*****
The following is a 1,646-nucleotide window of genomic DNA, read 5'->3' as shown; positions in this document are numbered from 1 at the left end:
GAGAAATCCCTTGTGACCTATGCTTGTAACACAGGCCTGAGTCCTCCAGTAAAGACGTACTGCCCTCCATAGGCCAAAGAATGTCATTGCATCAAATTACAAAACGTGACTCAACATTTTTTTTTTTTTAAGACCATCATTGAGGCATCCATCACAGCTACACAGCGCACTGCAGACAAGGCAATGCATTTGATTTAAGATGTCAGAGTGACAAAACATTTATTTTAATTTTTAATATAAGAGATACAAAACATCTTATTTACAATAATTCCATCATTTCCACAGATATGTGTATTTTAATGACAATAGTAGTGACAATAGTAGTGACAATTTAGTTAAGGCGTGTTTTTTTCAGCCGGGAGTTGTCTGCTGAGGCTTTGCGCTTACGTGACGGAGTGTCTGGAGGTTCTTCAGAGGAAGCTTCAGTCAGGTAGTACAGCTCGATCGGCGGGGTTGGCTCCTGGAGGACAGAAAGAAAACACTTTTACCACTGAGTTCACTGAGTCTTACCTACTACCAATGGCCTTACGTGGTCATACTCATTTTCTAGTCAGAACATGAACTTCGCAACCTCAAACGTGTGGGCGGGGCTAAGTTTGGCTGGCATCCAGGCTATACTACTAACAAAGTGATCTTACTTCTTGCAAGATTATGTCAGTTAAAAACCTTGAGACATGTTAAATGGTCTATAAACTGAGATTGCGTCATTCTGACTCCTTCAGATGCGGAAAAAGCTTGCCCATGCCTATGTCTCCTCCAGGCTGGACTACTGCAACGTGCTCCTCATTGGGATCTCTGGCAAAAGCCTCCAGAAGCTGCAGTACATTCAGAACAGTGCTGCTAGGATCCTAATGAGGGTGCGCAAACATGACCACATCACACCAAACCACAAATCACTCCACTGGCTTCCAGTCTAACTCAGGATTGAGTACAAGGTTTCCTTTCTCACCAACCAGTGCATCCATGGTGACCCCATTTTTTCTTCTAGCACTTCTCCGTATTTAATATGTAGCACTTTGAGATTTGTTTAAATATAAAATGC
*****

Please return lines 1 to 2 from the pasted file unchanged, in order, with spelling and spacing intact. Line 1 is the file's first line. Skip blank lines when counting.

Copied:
The following is a 1,646-nucleotide window of genomic DNA, read 5'->3' as shown; positions in this document are numbered from 1 at the left end:
GAGAAATCCCTTGTGACCTATGCTTGTAACACAGGCCTGAGTCCTCCAGTAAAGACGTACTGCCCTCCATAGGCCAAAGAATGTCATTGCATCAAATTACAAAACGTGACTCAACATTTTTTTTTTTTTAAGACCATCATTGAGGCATCCATCACAGCTACACAGCGCACTGCAGACAAGGCAATGCATTTGATTTAAGATGTCAGAGTGACAAAACATTTATTTTAATTTTTAATATAAGAGATACAAAACATCTTATTTACAATAATTCCATCATTTCCACAGATATGTGTATTTTAATGACAATAGTAGTGACAATAGTAGTGACAATTTAGTTAAGGCGTGTTTTTTTCAGCCGGGAGTTGTCTGCTGAGGCTTTGCGCTTACGTGACGGAGTGTCTGGAGGTTCTTCAGAGGAAGCTTCAGTCAGGTAGTACAGCTCGATCGGCGGGGTTGGCTCCTGGAGGACAGAAAGAAAACACTTTTACCACTGAGTTCACTGAGTCTTACCTACTACCAATGGCCTTACGTGGTCATACTCATTTTCTAGTCAGAACATGAACTTCGCAACCTCAAACGTGTGGGCGGGGCTAAGTTTGGCTGGCATCCAGGCTATACTACTAACAAAGTGATCTTACTTCTTGCAAGATTATGTCAGTTAAAAACCTTGAGACATGTTAAATGGTCTATAAACTGAGATTGCGTCATTCTGACTCCTTCAGATGCGGAAAAAGCTTGCCCATGCCTATGTCTCCTCCAGGCTGGACTACTGCAACGTGCTCCTCATTGGGATCTCTGGCAAAAGCCTCCAGAAGCTGCAGTACATTCAGAACAGTGCTGCTAGGATCCTAATGAGGGTGCGCAAACATGACCACATCACACCAAACCACAAATCACTCCACTGGCTTCCAGTCTAACTCAGGATTGAGTACAAGGTTTCCTTTCTCACCAACCAGTGCATCCATGGTGACCCCATTTTTTCTTCTAGCACTTCTCCGTATTTAATATGTAGCACTTTGAGATTTGTTTAAATATAAAATGC